These materials are both numerous and varied: glass, Alucobond®, Alucore® with laser-welded inserts, composite fibers, aged aluminium alloy, high-resistance aluminium-zinc-copper alloy, expanded polyurethane, expanded polystyrene, Flexathene®, antibacterial and antifungal materials, not forgetting aerogel.
This last material is used in particular by NASA to protect spacesuits and Mars rovers. But this list is not exhaustive, and does not include the surface treatments on all the metallic elements: anodising, plating with gold, nickel-palladium and rhodium, polishing and mechanical engraving with black lacquer.
Given the complexity of the object, the constraints proved challenging at every stage. Taking the example of the lock, the positioning of each part had to be ensured with extreme accuracy, taking into account the extra thickness added by the surface treatment.
In other words, the components were machined smaller so they would reach the desired size once they had been plated with gold or nickel-palladium – an adjustment accurate to one thousandth of a millimetre. Another example concerns the design of the Emperador’s cover.
The main concern was that its structure had to be both very rigid and particularly light, in order to reduce the burden on the motor that opens and closes the chest. This constraint was remedied by using plates made of Alucore®, a composite material comprised of an aluminium honeycomb structure sandwiched between two thin sheets of metal. All this is bonded together, in a procedure commonly used in the aerospace industry, particularly in the production of flooring.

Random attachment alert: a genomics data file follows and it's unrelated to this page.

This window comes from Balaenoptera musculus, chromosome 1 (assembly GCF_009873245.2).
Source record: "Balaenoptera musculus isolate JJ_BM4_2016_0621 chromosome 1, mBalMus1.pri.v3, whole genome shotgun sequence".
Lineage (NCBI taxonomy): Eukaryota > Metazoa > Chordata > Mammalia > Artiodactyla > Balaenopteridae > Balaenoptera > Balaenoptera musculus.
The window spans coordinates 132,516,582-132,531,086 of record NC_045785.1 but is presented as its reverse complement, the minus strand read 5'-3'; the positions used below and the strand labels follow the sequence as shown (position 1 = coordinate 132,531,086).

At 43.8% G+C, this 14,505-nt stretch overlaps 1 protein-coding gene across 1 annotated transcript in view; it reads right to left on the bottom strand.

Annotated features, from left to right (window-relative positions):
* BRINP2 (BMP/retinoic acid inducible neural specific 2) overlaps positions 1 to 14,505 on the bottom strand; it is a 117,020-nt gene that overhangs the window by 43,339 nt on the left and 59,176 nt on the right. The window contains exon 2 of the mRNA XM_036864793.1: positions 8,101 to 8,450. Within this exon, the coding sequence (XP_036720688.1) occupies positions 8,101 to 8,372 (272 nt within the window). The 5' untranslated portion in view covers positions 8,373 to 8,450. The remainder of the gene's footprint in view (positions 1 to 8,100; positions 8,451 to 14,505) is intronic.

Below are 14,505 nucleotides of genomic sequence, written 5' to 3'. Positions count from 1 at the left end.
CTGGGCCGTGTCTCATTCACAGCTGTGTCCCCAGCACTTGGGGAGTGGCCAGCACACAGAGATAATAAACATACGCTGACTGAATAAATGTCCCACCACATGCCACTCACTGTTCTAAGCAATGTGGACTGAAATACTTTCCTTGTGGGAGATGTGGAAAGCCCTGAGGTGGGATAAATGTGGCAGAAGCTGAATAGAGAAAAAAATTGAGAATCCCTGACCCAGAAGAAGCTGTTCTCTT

The final example concerns the insulation of the cigar compartments. So that this part of the chest could operate faultlessly in external temperatures above 28°C, the team had to find a more efficient material than the foam initially chosen for the prototype.
Finally, they opted for aerogel, a material with exceptional insulating properties, used by NASA to protect Mars rovers from extreme heat. Its only flaw is that it is relatively rigid and very volatile, meaning that it cannot be used in the production of complex 3D shapes.
Luxurious and refined down to the tiniest detail, the Emperador conceals a number of secrets. In the folds of its fine black and gold exterior, the chest cultivates an air of mystery. While the main mechanical elements, such as the lock and the tourbillon watch, are visible, no electric or electronic components can be detected. The same applies to the sensors, which are all hidden under touch buttons. All the sub-assemblies that comprise it are subtly integrated to achieve a coherent overall design.